2015: A Productive Year for Biofortified Crops

Biofortified crops enjoyed a very productive 2015. At the close of the year, nearly 3 million farming households in target countries in Africa and Asia were growing and eating these nutritious staple food crops. Read more about how farmers and their families are reaping the benefits.

 

Uganda’s Speaker of the Parliament Launches Up-scaling of Orange Sweet Potato

From left to right; Hon. Rebecca Kadaga, Speaker of Parliament of Uganda, Dr. Goretti Semakula, a researcher based at NARO, Ms. Jo LEsser-Oltheten, USAID's Director of Economic Growth, and Ms. Sylvia Magezi, the Country Manager of HarvestPlus

HarvestPlus recently launched the up-scaling of orange sweet potato in Uganda at an event marked by participation of key partners and dignitaries. The event was launched under the theme, “Biofortification: A new way to reduce micronutrient deficiencies.”

Uganda’s Speaker of the Parliament, Ms. Rebecca Alitwala Kadaga participated in this launch event on February 11, 2015. She said,

“Let me take this opportunity to officially launch the scaling of the orange sweet potato in Uganda and recommend it to farmers, agricultural extension advisors and the general public.”

 The Speaker was the official guest of honor for the HarvestPlus launch event.

The OSP project is targeted to reduce Vitamin A deficiency, which has affected 33% of children and 35% of women in Uganda. This deficiency is known to cause eye damage, measles and diarrheal diseases in children. Ms. Rebecca Alitwala Kadaga emphasized the critical role of Vitamin A orange sweet potato to improve nutrition and promote better health conditions. She also acknowledged the importance of the scaling up of OSP and applauded HarvestPlus’ initiative in Uganda.

The event was well attended by HarvestPlus and its key partners such as the United States Agency for International Development (USAID). USAID is now funding efforts to provide 285,000 Ugandan farming households with orange sweet potato, as part of the US Government’s global hunger and food security initiative, Feed the Future. The event also attracted wide local support from the National Agricultural Research Organization (NARO), Ministry of Agriculture Animal Industry and Fisheries (MAAIF), many farmers’ organizations and schools in Uganda.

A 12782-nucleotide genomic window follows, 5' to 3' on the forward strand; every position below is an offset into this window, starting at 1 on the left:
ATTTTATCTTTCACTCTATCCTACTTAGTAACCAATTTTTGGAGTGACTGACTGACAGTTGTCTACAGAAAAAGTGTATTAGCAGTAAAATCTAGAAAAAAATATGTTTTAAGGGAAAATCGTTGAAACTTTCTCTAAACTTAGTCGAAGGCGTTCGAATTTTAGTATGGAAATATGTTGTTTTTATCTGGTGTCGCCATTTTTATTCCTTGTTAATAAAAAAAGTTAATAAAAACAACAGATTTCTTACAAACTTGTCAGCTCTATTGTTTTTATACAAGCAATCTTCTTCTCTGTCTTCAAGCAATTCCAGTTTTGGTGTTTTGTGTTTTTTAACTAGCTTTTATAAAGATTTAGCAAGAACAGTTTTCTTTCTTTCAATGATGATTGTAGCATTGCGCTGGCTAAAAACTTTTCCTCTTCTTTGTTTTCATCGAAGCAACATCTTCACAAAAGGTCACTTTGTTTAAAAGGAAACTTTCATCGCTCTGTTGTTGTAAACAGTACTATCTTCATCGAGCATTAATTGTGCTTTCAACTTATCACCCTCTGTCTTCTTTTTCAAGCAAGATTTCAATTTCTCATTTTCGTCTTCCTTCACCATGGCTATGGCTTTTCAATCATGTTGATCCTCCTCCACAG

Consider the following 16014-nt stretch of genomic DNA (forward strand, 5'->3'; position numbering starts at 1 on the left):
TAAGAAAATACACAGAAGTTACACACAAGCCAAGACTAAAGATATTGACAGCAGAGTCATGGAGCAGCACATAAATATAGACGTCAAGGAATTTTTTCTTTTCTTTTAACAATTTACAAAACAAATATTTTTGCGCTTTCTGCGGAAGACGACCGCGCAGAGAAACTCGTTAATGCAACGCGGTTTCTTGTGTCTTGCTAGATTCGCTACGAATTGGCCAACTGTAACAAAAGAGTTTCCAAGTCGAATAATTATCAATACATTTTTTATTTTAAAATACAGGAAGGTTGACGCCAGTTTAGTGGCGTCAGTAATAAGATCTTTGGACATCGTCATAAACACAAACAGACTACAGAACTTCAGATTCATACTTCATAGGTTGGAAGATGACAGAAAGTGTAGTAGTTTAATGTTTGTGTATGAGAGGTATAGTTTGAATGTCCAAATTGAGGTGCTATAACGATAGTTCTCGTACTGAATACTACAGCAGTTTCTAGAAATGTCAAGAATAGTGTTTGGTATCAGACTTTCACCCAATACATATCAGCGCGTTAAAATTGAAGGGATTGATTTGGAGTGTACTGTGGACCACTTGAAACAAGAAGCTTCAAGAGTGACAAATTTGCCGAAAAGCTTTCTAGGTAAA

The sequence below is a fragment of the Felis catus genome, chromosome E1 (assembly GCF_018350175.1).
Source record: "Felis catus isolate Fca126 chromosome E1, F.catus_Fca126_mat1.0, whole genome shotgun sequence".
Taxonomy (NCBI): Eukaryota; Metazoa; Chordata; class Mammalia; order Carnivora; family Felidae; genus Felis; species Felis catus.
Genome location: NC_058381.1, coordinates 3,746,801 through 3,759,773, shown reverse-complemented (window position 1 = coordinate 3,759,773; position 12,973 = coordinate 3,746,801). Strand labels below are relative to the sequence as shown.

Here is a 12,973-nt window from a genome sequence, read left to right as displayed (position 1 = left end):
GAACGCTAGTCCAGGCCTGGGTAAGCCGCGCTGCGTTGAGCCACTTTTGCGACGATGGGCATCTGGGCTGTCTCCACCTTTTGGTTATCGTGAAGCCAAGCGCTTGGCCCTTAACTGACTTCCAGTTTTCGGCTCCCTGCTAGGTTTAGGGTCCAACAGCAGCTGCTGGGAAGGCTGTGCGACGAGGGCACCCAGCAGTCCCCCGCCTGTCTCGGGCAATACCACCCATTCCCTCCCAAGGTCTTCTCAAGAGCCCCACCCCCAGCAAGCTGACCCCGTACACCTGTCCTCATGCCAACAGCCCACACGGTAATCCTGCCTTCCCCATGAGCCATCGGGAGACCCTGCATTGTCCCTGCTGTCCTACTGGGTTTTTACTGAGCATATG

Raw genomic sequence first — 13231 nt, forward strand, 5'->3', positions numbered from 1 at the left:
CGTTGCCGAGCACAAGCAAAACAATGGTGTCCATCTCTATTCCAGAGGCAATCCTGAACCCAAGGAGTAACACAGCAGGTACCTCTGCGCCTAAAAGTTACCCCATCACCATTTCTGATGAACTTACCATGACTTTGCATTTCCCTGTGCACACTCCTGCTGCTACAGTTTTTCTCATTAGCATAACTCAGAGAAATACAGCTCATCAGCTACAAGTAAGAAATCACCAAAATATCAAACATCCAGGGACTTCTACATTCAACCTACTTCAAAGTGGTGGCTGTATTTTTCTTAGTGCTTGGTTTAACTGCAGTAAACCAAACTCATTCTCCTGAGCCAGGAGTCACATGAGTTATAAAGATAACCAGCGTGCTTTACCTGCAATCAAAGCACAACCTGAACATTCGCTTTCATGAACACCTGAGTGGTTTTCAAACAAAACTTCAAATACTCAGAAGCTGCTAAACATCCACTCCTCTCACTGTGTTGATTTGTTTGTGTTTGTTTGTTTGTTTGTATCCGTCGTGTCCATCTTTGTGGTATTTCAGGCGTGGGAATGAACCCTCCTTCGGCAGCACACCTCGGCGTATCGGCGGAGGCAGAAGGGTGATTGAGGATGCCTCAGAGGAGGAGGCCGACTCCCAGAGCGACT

The launch event was featured in a special report in “The Nutritionist” magazine. The benefits of the orange sweet potato project was covered by one of the popular TV stations of Uganda as a prime time show.

Connecting Farmers to Markets: A New Report from World Food Programme

The World Food Programme (WFP) has just released a new report: The P4P story – Connecting farmers to markets.

Purchase for Progress (P4P) is a five year pilot project of the WFP that has transformed the lives of smallholder farmers in 20 developing countries.

According to the report, P4P links WFP’s demand for staple food commodities, such as cereals and pulses, with the technical expertise of a wide range of partners. This collaboration provides smallholders with the skills and knowledge to improve their agricultural production, and an incentive to do so, as they have an assured market in which to sell their surplus crops. The successes of farmers, governments and other WFP partners have enjoyed by working together is highlighted.

The report also notes HarvestPlus’ role in increasing the availability of biofortified crops to small holder farmers who are most challenged by malnutrition in countries such as Rwanda, Uganda and Zambia. In these countries, P4P affiliated smallholder farmers started to grow iron beans, vitamin A sweet potato, and vitamin A maize respectively.

 “Smallholders are participating in seed multiplication activities, growing the biofortified crops and selling part of their produce back to HarvestPlus for redistribution, while retaining a portion of the household consumption.”

The WFP has also released a corresponding technical report Purchase for Progress (P4P) – Reflections on the pilot.

Ken Davies, P4P Global Coordinator, spoke about WFP’s collaboration with HarvestPlus while at the 2nd Global Conference on Biofortification: “Getting Nutritious Foods to People” in Kigali, Rwanda

What is Biofortification?

Getting critical micronutrients (the vitamins and minerals that people need for good health) to the two billion people who lack them has never been more feasible – or tasty – than it is now.

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Will Biofortification Work?

As a new strategy in the global campaign to reduce micronutrient deficiencies, breeding nutritious staple food crops (biofortification) and getting them to millions of people worldwide is no longer just an idea; some half a million people are already planting or eating such crops, be it iron beans, vitamin A orange sweet potato, maize or cassava in Africa, or iron pearl millet in India.

Biofortification seeks to provide, through the foods that people eat regularly, the vitamins and minerals (micronutrients) that are essential to a healthy life. Without these micronutrients, people are less likely to reach their full potential. Micronutrient deficiencies can impair the mental and physical development of infant children and adolescents, resulting in lower IQ, stunting, and even blindness. They also reduce the productivity of adult men and women due to increased risk of illness and reduced work capacity. This condition, also known as hidden hunger, affects one in three people globally.

Howarth Bouis is the director of HarvestPlus, a global program to develop and disseminate biofortified crops. In this short video, Bouis answers three questions that need to be asked--and answered-- if biofortification is to be an effective strategy to improve nutrition and public health: